She was the first woman to achieve acceptance by the British yachting community and paved the way for other women to follow.
Tracy wrote the story of her record-breaking Whitbread voyage, and the book Maiden was published in 1994 and remained at number one in the book chart for 19 weeks.
Tracy Edwards came into sailing by an unconventional route. Her father died when she was young and her mother travelled the world as a ballet dancer. She was expelled from school at 15 and began sailing as an on-board cook. Tracy overcame chronic sea-sickness to become a professional Sailor in 1980 and embarked on her first Whitbread Round The World Race 1985-86 as a crewmember on "Atlantic Privateer" which came 1st on the Cape Town - Auckland leg. Following her success with Maiden, Tracy set to consolidate her position as one of the world's top sailors by entering Trophy Jules Verne in 1998 again with an all female crew. This yachting trophy is for the fastest circumnavigation around the world with no stopping and no outside assistance. She was well on course for the record for more than half of their route, but was thwarted by treacherous seas off coast of Chile and her mast snapped in two. During the attempt Tracy and her team broke 7 world records.
Tracy retired from round-the-world sailing two years later when pregnant with daughter MacKenna, and published her second book "Living Every Second". She then decided to turn her attention to organising round the world sailing events, and the development of a formal governing body for Multihulls with championship tables and rules.
In 2003 she set up Quest International Sports Events and signed a £6million sponsorship deal with the Crown Prince of Qatar to create two round-the-world races and a marina complex. HSBC sponsored the first event to the tune of £3million. The Oryx Quest 2005 was a huge success and created $46m worth of press coverage for the gulf state. However, Qatar refused to pay Tracy the £8million she had borrowed to facilitate the event and pay the teams to enter. Qatar also refused to pay the $1million prize money. Quest consequently went into receivership and Tracy was forced into bankruptcy in September 2005.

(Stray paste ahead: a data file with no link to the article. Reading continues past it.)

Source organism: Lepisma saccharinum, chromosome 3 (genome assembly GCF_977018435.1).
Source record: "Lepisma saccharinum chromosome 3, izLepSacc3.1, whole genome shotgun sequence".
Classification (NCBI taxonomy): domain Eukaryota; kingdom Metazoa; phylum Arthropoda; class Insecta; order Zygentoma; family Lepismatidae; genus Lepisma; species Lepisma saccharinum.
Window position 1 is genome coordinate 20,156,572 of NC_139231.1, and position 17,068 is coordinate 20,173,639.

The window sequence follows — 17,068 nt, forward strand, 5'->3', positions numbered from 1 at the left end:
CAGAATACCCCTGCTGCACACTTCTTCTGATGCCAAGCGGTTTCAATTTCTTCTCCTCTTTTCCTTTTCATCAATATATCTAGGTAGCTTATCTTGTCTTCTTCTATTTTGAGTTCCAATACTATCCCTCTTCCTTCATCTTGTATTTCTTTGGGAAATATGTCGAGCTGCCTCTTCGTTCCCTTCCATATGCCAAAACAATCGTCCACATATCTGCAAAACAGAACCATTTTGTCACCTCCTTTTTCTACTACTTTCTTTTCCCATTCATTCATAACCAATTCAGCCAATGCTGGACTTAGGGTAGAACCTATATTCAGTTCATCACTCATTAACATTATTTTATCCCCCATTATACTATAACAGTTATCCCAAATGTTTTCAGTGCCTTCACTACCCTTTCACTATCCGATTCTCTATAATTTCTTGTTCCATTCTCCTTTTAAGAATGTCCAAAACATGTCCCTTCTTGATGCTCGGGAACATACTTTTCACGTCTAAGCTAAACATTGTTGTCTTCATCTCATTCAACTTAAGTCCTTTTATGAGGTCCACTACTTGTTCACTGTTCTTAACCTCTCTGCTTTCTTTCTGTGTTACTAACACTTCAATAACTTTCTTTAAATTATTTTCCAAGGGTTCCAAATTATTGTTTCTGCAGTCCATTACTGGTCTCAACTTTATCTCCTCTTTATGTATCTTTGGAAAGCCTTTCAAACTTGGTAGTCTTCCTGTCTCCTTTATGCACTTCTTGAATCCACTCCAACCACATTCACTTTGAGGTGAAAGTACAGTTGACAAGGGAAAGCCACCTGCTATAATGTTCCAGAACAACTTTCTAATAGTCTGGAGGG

Having been discharged in September 2006, Tracy is now rebuilding her life, consulting for companies doing business in the Middle East, doing motivational and teambuilding presentations and pursuing legal action against Qatar. She won her first case in Qatar in 2006. She regularly gives her time for charity work and is Patron of The Ahoy Centre, Ambassador to the NSPCC working with CEOP (Child Exploitation and Online Protection) and Ambassador of One Parent Families. Tracy also supports The Lady Taverners and The Prince's Trust.
Tracy is a unique speaker having experienced not only the upsides of winning but also the devastation of taking a calculated risk that resulted in financial ruin. She speaks eloquently and is disarmingly open about success and failure. The biggest lessons in life are learnt when things go wrong and Tracy's story of battling against the odds to survive is poignant and truly revealing. There are many lessons to be learned from Tracy's experiences of massive successes and devastating failure. In addition, Tracy has lost none of the sparkle and humour that audiences warm to and make her one of the most inspirational speakers of today.